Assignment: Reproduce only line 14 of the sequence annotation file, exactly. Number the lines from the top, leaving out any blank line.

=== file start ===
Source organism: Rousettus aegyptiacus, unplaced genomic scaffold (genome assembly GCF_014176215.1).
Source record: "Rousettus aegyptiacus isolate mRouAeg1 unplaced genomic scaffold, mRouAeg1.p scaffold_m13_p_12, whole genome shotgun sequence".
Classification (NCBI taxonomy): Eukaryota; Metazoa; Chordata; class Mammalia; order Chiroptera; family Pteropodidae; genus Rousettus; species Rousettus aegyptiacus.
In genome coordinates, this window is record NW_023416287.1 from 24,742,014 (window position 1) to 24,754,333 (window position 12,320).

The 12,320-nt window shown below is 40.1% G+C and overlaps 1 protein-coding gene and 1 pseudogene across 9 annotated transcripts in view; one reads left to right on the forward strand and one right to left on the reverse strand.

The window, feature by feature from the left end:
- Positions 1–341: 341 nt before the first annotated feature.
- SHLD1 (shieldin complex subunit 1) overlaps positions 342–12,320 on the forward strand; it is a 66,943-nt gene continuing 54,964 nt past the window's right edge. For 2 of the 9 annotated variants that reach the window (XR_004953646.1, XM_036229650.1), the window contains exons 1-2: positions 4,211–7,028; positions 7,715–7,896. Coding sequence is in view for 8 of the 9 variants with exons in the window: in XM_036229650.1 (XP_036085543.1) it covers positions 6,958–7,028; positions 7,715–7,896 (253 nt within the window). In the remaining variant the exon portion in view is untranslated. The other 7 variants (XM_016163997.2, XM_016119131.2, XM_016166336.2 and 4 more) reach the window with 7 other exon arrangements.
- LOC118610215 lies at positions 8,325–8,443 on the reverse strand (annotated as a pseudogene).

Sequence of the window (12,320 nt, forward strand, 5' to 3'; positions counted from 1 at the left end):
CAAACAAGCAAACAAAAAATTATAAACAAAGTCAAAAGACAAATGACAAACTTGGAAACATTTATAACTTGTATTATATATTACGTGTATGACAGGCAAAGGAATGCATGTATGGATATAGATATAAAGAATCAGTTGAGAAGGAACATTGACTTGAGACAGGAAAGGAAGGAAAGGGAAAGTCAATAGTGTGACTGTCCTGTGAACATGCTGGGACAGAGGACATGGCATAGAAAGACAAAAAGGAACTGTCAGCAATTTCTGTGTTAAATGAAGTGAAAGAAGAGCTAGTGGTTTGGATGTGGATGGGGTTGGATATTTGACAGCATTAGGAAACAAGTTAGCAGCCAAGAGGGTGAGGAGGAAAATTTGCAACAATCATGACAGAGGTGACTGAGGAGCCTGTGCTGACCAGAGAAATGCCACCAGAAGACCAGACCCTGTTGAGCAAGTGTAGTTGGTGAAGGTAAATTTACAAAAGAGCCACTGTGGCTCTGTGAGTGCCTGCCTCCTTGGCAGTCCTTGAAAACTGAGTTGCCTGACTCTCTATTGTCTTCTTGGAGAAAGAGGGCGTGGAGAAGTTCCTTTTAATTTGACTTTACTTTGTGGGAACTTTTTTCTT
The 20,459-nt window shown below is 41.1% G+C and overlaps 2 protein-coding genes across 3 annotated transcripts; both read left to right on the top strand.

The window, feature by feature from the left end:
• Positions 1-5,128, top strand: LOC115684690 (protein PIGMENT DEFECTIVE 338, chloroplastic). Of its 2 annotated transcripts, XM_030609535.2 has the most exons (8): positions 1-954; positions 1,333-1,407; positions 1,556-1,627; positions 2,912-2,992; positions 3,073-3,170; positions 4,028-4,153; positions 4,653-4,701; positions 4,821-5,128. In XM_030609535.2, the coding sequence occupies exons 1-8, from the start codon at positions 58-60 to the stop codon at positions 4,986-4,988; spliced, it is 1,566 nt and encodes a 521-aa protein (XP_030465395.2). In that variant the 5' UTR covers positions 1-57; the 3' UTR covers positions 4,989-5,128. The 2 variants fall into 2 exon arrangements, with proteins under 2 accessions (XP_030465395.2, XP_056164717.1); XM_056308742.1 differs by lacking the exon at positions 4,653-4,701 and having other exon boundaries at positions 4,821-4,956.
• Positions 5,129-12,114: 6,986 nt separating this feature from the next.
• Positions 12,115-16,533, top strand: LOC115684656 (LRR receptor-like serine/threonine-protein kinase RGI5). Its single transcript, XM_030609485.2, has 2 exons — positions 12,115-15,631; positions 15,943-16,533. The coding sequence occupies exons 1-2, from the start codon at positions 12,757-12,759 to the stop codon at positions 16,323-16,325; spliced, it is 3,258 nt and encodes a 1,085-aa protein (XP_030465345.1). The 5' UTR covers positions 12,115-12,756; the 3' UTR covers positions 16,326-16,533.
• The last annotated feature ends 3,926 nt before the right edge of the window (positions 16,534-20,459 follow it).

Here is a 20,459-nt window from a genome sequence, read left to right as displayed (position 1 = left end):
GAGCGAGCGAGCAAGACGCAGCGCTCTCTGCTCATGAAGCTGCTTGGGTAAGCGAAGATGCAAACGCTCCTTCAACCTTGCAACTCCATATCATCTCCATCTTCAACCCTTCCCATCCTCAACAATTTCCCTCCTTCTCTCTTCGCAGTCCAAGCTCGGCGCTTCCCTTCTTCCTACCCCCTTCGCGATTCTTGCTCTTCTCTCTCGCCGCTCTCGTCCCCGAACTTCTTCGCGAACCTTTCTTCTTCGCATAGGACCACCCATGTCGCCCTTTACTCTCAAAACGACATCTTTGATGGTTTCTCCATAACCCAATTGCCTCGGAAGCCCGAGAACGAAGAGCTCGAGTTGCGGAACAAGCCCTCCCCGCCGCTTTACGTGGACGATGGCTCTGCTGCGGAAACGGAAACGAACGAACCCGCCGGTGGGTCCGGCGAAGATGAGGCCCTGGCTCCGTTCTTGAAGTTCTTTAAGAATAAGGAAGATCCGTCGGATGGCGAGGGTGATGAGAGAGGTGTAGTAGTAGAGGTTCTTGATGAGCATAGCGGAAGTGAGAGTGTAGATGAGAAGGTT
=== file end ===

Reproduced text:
• Positions 1-5,128, top strand: LOC115684690 (protein PIGMENT DEFECTIVE 338, chloroplastic). Of its 2 annotated transcripts, XM_030609535.2 has the most exons (8): positions 1-954; positions 1,333-1,407; positions 1,556-1,627; positions 2,912-2,992; positions 3,073-3,170; positions 4,028-4,153; positions 4,653-4,701; positions 4,821-5,128. In XM_030609535.2, the coding sequence occupies exons 1-8, from the start codon at positions 58-60 to the stop codon at positions 4,986-4,988; spliced, it is 1,566 nt and encodes a 521-aa protein (XP_030465395.2). In that variant the 5' UTR covers positions 1-57; the 3' UTR covers positions 4,989-5,128. The 2 variants fall into 2 exon arrangements, with proteins under 2 accessions (XP_030465395.2, XP_056164717.1); XM_056308742.1 differs by lacking the exon at positions 4,653-4,701 and having other exon boundaries at positions 4,821-4,956.